The ‘Buffett Rule’ vs. ‘Class Warfare’

Over the weekend, the White House leaked word that President Obama will push a new debt-reduction idea: the “Buffett Rule.” Named after Warren Buffett, the chairman and chief executive of Berkshire Hathaway, who’s been urging policymakers to raise taxes on the very wealthy. As Buffett recently explained, millionaires and billionaires “have been coddled long enough.”

We don’t yet know the details of the proposal — most notably, what the new millionaires’ minimum tax rate would be — but Republicans are already responding with predictable disgust.

Here, for example, was House Budget Committee Chairman Paul Ryan (R-Wis.) yesterday on Fox News, making the case for coddling millionaires and billionaires for a while longer. See if you can pick up on the subtlety of his talking points.

Class warfare, Chris, may make for really good politics but it makes a rotten economics. We don’t need a system that seeks to divide people. […]

“[I]t looks like the president wants to move down the class warfare path. Class warfare will simply divide this country more. It will attack job creators, divide people and it doesn’t grow the economy. […]

“[I]f we are just going to do class warfare and trying to get tax increases out of this, and I don’t think much will come of it…. He’s in a political class warfare mode and campaign mode.”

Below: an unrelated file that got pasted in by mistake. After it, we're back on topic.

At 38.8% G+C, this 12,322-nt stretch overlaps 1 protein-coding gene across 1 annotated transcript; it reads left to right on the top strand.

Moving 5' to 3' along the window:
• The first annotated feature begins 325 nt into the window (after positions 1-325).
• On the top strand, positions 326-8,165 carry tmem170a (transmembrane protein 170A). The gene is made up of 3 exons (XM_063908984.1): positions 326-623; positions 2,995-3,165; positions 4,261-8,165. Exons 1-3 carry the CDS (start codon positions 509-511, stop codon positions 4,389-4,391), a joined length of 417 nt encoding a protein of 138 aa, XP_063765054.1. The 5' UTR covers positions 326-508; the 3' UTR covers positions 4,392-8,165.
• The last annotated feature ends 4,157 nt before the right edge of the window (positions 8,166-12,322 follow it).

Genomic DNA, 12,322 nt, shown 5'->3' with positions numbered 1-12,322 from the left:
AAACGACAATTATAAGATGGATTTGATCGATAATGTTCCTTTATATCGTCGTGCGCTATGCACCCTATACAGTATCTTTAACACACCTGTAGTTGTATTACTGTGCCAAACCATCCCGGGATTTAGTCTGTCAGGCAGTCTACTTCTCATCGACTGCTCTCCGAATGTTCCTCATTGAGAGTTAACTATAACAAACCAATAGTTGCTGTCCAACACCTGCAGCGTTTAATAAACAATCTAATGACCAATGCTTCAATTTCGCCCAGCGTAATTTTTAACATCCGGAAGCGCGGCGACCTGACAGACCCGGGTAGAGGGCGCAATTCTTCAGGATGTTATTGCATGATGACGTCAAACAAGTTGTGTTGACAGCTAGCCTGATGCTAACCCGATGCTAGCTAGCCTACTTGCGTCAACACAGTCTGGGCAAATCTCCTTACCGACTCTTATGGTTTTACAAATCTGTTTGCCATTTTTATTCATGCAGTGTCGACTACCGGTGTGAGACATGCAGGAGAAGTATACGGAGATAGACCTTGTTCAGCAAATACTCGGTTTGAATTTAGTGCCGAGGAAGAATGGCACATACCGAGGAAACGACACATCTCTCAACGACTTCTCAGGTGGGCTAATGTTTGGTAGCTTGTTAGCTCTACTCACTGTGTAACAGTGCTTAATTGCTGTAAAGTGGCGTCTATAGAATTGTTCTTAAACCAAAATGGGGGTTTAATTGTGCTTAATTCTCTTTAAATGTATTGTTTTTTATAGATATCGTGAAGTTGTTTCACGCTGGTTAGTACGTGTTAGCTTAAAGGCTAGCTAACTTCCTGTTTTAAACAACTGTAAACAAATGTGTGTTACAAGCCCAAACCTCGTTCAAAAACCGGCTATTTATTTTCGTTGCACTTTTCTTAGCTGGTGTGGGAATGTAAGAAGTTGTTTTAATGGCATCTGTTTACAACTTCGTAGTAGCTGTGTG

So, I guess I’ll put him down as a “maybe” on the Buffett Rule?

By any reasonable measure, Ryan’s arguments aren’t just wrong, they’re borderline offensive.

For a generation, Republican policymakers have rigged national tax policy to reward the wealthy, and then reward them some more. We’ve seen the class gap reach Gilded Era levels, only to hear GOP officials again demand that working families “sacrifice” while lavishing more breaks on the very wealthy.

Remind me, who’s engaged in “class warfare” and “dividing people”?

Also note the larger policy context here. President Obama wants the richest of the rich to pay a little more, but keep tax breaks in place for the middle class. Paul Ryan and his cohorts want the polar opposite — more breaks for the very wealthy and higher taxes for the middle class.

Let’s also not forget that one of the GOP’s more common tax-policy arguments is that nearly half the country doesn’t have any federal income tax burden — and they see that as a problem that needs fixing. As a practical matter, the Republican argument on this is practically the definition of “class warfare.”

I realize much of the political establishment has come to look at Paul Ryan as a wise wonk who deserves to be taken seriously, but it really doesn’t take much to realize how spectacularly wrong the far-right Wisconsinite really is.